Because the FAIS Act must be construed as being in addition to any other law not inconsistent with its provisions, the Ombud should also consider common-law aspects pertaining to contract, such as the validity of contracts or individual provisions in contracts, as set out above.136

In the light of the above, the question is really whether and under which circumstances infringement will affect a contract or individual contractual provisions to such an extent that the particular contract or individual provisions will be invalid. As already stated, this will be determined on a case-by-case basis in the first instance according to the relevant statutory criteria and, where necessary, in conjunction with and as informed by the provisions of substantive common law.

4.3 Payment of damages or other compensation

Where an infringement of the rules pertaining to bona fide negotiations has not resulted in an invalid contract or invalid contractual provisions but it has caused the policyholder harm, one may ask whether and under which circumstances infringement may result in damages or other compensation being awarded to the insured or a party such as a beneficiary.

Where the misrepresentation is intentional or negligent, the presence of fault enables the prospective policyholder to claim delictual damages, provided the other requirements for a delictual damages claim are also met.137 Acknowledging a contractual damages claim for a precontractual misrepresentation will not be possible, as it would elevate the duty of representation to a contractual provision.138 The courts furthermore have an inherent jurisdiction to award a damages claim based on a failure to adhere to statutory administrative procedures and in extreme cases even constitutional damages where an infringement of a constitutional right (in this case the right of access to information) causes compensable damages.139

For insurance claims, the FAIS Ombud has extensive discretionary powers to award an amount as fair compensation for any "financial prejudice" or "damage" suffered.140 As stated above, this is limited to a maximum amount of R800 000.141 The Ombud may also prescribe interest at a rate within his discretion, as discussed above. It is submitted that such a claim for damages in terms of the FAIS Act by far outweighs the onerous process of claiming damages in a court of law. This appears to be the most suitable remedy for the disgruntled policyholder where the insurer's conduct lacks transparency.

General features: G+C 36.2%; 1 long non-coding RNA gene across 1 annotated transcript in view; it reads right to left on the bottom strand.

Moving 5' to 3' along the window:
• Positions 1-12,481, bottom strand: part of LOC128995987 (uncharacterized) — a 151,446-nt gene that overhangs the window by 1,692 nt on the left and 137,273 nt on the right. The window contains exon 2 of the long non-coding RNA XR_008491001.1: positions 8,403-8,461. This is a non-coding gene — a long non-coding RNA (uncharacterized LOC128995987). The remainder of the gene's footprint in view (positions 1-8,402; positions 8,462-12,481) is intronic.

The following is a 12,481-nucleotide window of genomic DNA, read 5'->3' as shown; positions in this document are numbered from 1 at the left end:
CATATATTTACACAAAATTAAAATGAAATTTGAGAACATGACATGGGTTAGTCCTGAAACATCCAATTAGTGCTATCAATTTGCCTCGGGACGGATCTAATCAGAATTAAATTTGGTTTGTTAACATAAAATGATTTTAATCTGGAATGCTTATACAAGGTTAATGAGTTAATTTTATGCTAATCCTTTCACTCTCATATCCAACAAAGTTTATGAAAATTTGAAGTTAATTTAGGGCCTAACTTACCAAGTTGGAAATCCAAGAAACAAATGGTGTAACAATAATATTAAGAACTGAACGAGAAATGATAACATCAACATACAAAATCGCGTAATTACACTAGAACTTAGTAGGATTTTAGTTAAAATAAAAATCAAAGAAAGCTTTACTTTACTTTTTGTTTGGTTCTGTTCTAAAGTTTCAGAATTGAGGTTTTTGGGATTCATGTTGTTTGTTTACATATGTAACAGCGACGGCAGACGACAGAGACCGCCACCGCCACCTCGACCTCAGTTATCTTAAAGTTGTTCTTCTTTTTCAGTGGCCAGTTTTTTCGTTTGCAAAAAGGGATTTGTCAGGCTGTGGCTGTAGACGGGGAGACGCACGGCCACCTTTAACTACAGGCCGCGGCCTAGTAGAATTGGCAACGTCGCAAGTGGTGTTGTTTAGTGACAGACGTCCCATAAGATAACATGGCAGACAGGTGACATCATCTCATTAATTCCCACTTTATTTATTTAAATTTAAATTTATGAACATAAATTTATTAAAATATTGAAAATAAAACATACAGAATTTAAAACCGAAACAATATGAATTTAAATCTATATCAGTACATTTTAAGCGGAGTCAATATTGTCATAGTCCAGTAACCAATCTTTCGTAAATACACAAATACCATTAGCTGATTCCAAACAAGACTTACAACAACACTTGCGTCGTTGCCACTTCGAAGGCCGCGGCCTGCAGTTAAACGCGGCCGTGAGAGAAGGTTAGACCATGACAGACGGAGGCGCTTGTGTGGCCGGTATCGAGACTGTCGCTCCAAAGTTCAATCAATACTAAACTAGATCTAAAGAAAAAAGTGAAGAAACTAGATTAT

The complainant, applicant or plaintiff bears the general burden of proof. It must be proven on a balance of probabilities that damage or loss was suffered and a reasonable estimate provided to the Ombud or court of law or other determination tribunal or body. An award will be in the discretion of the Ombud or the presiding officer.

4.4 Consequences that invoke statutory enforcement action

4.4.1 Enforcement Committee actions in terms of the FAIS Act

The FSB acts against insurance intermediaries via the Enforcement Committee. The Enforcement Committee is an administrative body which adjudicates all alleged contraventions of legislation administered by the FSB.142 The Committee may impose unlimited penalties, compensation orders and cost orders. Such orders are enforceable as if they were judgments of the High Court of South Africa.143 The Enforcement Committee may rule against a contravention of any legislation administered by the FSB and in the context of insurance this means a contravention of the LTIA Act, the STIA and the FAIS Act although the bulk of rules fall within the ambit of the FAIS Act. The ruling is made against the perpetrator and the facts of the matter will determine whether only the intermediary or the intermediary and the insurer will be liable to pay the penalty.

In addition to the payment of penalties, the FSB may pursue a variety of other enforcement actions.144 Section 14(a) provides for the debarment of persons who no longer meet the personal characteristics or qualities of honesty and integrity or where such a person contravenes any provisions of the FAIS Act. For instance, if a broker is found guilty of fraud in a criminal court he no longer meets the Fit and Proper Requirements.145

The Registrar is entitled to suspend or withdraw any licence of FSP.146 This will also be a remedy where any FSP no longer meets the financial and procedural requirements for it to operate as an FSP.147 The FAIS Act also provides for voluntary sequestration, winding-up and closure of an FSP, which provides indirect protection to clients and prospective policyholders.148 The removal of directors facilitates the enforcement of the FAIS Act.149

Appeals regarding any administrative action taken by the Registrar may be made to the FSB Appeal Board.150 The High Court has inherent jurisdiction to review any administrative action, including action taken by the Registrar.

4.4.2 Actions in terms of the LTIA and STIA